Institute Salud Publica Of Navarra

Pamplona, Spain

Institute Salud Publica Of Navarra

Pamplona, Spain
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Rojo Alvaro J.,Complejo Hospitalario Of Navarra | Bermejo Fraile B.,Complejo Hospitalario Of Navarra | Menendez Torre E.,Hospital Universitario Asturias | Ardanaz E.,Institute Salud Publica Of Navarra | And 4 more authors.
Endocrinologia, Diabetes y Nutricion | Year: 2017

Introduction The latest published studies show an increased incidence of thyroid cancer worldwide. The aim of this study was to analyze the changes in the incidence of thyroid cancer in Navarra and its clinical presentation regarding sex, histological subtype and size over the last 25 years. Methods Thyroid cancer incidence rates were calculated on the basis of data from the Cancer Registry of Navarra during 1986-2010. Clinical data were obtained from the historical cohort of the Hospital Registry of Cancer of Navarra, which includes all the new cases of differentiated thyroid carcinoma diagnosed and treated in the public health network of this Community in that period. Results The overall incidence of thyroid cancer in Navarra increased over the last 25 years, with an increase in the adjusted rate in men from 2.24 (1986-1990) to 5.85 (2006-2010) per 100,000 population/year (P < .001) and in women from 9.05 to 14.04, respectively (P < .001). This increase occurs only in papillary carcinoma. The clinical characteristics of 739 patients with differentiated thyroid cancer were studied. The mean age at diagnosis increased over the years and the predominance of women (about 80%) remains stable. Mean tumor size decreased over the five-year periods from 30.9 to 22.5 mm (P < .001), the proportion of microcarcinomas (T1a) increased from 8.8% to 30% (P < .001) and, despite this increase, there were no statistical differences in the TNM stage at diagnosis during the study period. The distribution of histological variants of papillary and follicular carcinoma did not change over 25 years. Conclusions During the period studied, the incidence of thyroid cancer increased in Navarra in both sexes. The increase occurred only in papillary carcinoma, without changes in the distribution of his histological variants. The increase in the proportion of T1a tumors is remarkable, but the TNM stage distribution was maintained. These results suggest an increase in the diagnosis of thyroid microcarcinomas due to changes in clinical practice, without ruling out a real increase in the incidence of papillary carcinoma in Navarra. © 2017 SEEN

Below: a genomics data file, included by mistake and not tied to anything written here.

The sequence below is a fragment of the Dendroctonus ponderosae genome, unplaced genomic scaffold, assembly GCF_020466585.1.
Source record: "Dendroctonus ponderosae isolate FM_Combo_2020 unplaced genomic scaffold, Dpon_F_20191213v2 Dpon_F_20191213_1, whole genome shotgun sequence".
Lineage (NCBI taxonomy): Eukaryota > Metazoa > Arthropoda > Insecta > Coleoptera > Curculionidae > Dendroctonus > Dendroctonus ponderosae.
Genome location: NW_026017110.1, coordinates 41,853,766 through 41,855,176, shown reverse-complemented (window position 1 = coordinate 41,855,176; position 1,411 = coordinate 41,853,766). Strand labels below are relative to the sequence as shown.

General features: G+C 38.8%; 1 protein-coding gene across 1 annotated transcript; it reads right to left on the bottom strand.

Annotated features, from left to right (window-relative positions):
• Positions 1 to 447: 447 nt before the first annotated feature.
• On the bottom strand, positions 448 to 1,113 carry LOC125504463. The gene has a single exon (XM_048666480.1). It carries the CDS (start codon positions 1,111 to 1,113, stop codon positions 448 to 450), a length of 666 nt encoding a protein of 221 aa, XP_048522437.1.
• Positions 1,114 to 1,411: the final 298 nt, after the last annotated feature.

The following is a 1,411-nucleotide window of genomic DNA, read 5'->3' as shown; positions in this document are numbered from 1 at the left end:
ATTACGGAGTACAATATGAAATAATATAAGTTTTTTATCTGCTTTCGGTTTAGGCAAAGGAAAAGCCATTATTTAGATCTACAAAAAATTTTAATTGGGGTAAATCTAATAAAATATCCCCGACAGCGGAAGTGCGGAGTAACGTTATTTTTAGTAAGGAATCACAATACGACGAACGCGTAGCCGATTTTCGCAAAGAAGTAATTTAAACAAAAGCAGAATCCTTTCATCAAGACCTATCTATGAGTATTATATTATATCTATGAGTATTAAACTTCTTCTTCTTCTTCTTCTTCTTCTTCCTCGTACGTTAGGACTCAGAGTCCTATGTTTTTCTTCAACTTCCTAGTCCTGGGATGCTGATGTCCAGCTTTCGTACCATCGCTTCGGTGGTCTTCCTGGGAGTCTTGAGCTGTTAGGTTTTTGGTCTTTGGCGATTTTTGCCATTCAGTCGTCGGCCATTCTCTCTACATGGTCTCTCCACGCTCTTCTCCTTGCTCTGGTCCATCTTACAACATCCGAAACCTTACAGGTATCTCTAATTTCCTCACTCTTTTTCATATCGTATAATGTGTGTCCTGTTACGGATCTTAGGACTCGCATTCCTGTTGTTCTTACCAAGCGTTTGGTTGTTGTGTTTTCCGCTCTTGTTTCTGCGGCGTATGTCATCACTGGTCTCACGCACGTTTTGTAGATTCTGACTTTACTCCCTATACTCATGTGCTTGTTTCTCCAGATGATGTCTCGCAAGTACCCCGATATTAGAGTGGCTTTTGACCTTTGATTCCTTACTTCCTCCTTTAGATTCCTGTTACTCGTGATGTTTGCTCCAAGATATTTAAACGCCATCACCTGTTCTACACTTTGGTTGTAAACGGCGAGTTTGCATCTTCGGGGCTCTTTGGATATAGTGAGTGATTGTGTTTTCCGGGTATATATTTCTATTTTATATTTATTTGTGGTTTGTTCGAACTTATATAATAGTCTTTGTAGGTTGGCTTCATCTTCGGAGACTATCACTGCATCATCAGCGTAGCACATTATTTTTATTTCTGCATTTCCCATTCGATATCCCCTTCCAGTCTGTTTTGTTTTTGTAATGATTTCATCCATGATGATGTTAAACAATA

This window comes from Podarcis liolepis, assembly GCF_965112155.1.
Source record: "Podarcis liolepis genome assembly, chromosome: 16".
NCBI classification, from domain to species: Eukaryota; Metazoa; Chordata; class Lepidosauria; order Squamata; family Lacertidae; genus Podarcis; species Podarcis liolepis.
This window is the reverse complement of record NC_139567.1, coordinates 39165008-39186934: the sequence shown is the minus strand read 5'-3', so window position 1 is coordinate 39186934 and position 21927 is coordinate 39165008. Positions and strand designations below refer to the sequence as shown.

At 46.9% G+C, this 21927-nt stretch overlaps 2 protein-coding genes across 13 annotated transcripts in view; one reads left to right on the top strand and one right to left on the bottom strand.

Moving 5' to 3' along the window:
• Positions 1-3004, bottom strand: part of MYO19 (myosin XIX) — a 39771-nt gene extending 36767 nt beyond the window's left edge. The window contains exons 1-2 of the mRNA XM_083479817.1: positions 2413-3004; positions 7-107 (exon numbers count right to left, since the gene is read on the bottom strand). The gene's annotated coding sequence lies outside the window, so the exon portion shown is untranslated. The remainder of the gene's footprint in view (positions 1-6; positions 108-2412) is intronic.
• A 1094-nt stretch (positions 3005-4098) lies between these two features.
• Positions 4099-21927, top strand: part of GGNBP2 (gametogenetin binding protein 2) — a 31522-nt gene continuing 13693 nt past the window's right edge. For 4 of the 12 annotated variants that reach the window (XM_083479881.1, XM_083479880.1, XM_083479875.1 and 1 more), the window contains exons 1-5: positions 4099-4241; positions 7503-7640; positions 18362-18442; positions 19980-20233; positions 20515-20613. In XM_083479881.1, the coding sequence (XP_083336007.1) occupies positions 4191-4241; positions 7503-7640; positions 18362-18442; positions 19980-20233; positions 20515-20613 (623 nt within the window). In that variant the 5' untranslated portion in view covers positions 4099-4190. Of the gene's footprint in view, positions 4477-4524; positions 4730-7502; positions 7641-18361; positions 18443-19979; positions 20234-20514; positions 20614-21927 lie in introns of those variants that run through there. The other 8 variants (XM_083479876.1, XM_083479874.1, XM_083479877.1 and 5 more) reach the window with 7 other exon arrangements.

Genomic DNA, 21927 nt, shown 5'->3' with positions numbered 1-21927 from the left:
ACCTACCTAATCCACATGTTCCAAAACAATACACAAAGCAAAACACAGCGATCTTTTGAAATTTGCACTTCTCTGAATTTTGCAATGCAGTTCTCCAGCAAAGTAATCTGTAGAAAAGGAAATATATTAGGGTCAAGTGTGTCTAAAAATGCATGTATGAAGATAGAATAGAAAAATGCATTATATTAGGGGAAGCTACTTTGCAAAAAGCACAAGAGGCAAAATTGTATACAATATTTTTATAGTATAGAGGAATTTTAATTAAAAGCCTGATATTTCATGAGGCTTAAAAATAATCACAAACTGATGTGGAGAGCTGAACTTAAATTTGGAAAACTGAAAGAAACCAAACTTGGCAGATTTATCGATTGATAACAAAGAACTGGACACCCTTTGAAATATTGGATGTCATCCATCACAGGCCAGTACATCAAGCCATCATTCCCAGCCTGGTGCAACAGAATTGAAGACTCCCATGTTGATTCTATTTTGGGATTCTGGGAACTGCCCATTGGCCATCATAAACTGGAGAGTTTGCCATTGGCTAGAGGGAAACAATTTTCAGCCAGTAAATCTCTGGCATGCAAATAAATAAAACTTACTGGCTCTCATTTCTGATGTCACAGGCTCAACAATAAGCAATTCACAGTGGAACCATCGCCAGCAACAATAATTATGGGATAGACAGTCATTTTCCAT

Martinez-Baz I.,Institute Salud Publica Of Navarra | Martinez-Baz I.,CIBER ISCIII | Aguilar I.,Institute Salud Publica Of Navarra | Moran J.,Direccion de Atencion Primaria | And 3 more authors.
Preventive Medicine | Year: 2012